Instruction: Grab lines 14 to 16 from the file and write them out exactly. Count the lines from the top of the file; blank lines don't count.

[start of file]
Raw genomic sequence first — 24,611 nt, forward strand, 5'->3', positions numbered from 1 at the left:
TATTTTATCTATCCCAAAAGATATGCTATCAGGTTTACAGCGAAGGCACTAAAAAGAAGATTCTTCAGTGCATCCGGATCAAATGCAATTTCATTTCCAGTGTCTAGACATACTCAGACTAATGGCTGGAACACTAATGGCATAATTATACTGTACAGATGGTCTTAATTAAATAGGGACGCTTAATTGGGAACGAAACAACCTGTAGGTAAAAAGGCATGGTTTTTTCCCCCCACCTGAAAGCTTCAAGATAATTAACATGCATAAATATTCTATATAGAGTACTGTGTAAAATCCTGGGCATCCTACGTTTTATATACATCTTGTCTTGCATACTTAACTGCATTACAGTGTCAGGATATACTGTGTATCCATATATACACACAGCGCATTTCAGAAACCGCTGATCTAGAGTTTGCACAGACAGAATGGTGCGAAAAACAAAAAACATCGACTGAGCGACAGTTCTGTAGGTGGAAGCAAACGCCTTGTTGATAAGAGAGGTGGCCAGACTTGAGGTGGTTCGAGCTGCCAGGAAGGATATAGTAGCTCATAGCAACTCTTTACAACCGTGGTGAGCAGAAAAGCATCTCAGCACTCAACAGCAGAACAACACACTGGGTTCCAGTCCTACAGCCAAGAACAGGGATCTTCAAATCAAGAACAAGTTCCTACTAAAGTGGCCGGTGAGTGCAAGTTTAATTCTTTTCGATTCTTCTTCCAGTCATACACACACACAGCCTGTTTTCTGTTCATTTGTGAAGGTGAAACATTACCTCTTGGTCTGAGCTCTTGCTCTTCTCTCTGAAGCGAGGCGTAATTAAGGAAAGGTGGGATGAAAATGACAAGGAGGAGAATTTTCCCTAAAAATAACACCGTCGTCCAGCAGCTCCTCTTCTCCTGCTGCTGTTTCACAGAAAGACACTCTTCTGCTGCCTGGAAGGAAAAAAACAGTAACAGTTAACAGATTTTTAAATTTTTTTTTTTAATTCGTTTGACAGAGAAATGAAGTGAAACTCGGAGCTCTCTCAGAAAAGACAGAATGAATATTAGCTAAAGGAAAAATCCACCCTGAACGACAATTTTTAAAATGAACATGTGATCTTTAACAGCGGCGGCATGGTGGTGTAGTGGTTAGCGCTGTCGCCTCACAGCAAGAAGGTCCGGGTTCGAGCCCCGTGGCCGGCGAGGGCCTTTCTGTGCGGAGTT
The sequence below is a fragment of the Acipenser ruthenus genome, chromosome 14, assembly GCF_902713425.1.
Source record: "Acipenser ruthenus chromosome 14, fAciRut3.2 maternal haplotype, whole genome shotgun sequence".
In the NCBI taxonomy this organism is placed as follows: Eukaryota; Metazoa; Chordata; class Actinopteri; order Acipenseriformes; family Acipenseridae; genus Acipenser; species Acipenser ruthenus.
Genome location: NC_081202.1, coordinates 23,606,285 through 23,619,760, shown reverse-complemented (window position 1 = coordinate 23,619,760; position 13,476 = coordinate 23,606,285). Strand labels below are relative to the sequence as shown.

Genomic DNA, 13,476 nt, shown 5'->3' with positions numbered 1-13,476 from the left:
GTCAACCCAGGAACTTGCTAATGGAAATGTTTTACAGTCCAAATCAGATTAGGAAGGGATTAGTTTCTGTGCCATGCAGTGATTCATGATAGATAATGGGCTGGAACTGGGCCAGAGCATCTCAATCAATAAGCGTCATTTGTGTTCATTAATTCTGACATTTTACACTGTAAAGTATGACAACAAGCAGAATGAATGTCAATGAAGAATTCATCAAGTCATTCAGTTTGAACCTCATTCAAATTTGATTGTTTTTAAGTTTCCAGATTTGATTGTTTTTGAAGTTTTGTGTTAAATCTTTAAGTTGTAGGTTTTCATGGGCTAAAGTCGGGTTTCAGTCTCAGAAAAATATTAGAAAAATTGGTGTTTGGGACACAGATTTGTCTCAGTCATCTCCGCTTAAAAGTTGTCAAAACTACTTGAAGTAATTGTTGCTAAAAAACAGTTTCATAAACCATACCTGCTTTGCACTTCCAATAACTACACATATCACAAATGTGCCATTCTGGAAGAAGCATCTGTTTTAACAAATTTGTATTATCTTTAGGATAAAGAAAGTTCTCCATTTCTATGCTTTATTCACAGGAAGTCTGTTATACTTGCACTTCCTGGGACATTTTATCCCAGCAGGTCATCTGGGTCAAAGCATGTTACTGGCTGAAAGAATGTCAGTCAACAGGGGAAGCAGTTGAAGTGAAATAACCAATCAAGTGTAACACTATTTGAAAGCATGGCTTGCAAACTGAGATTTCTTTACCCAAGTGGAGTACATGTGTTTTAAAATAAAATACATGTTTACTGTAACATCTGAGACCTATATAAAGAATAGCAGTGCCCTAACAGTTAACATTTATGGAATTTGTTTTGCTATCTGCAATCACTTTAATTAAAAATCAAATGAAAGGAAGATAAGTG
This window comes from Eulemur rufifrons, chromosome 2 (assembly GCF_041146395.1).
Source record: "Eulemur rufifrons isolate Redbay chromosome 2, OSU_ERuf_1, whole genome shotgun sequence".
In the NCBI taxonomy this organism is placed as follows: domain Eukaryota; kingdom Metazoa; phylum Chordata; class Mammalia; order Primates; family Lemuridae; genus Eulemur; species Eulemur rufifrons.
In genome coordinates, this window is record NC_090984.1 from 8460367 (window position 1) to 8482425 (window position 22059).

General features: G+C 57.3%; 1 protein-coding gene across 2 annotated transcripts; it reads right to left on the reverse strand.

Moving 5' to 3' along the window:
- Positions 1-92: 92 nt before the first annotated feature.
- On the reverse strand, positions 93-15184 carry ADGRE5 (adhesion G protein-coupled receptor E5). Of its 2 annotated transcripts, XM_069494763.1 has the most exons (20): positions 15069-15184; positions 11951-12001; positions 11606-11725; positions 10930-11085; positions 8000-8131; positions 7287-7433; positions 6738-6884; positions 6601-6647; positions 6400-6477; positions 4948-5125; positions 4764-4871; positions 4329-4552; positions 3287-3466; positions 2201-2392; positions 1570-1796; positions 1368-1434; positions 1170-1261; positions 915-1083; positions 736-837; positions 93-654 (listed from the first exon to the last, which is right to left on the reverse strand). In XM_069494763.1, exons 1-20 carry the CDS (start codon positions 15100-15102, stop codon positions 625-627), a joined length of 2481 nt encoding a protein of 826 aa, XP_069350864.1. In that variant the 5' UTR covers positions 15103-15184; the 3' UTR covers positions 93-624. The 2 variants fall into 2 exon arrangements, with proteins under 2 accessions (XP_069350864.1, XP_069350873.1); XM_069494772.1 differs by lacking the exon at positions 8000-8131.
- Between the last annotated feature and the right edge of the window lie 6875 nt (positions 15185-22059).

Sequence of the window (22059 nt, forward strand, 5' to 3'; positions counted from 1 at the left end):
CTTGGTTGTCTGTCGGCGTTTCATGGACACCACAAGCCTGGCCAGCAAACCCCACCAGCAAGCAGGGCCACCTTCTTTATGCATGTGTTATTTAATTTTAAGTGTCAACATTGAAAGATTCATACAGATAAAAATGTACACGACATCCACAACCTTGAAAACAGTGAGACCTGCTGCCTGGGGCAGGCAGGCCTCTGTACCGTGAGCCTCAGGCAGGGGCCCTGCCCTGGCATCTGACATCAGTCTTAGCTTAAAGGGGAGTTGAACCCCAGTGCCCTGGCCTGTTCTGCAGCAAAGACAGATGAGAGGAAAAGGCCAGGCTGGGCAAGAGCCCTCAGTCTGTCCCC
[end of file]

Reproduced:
Moving 5' to 3' along the window:
- Positions 1-92: 92 nt before the first annotated feature.
- On the reverse strand, positions 93-15184 carry ADGRE5 (adhesion G protein-coupled receptor E5). Of its 2 annotated transcripts, XM_069494763.1 has the most exons (20): positions 15069-15184; positions 11951-12001; positions 11606-11725; positions 10930-11085; positions 8000-8131; positions 7287-7433; positions 6738-6884; positions 6601-6647; positions 6400-6477; positions 4948-5125; positions 4764-4871; positions 4329-4552; positions 3287-3466; positions 2201-2392; positions 1570-1796; positions 1368-1434; positions 1170-1261; positions 915-1083; positions 736-837; positions 93-654 (listed from the first exon to the last, which is right to left on the reverse strand). In XM_069494763.1, exons 1-20 carry the CDS (start codon positions 15100-15102, stop codon positions 625-627), a joined length of 2481 nt encoding a protein of 826 aa, XP_069350864.1. In that variant the 5' UTR covers positions 15103-15184; the 3' UTR covers positions 93-624. The 2 variants fall into 2 exon arrangements, with proteins under 2 accessions (XP_069350864.1, XP_069350873.1); XM_069494772.1 differs by lacking the exon at positions 8000-8131.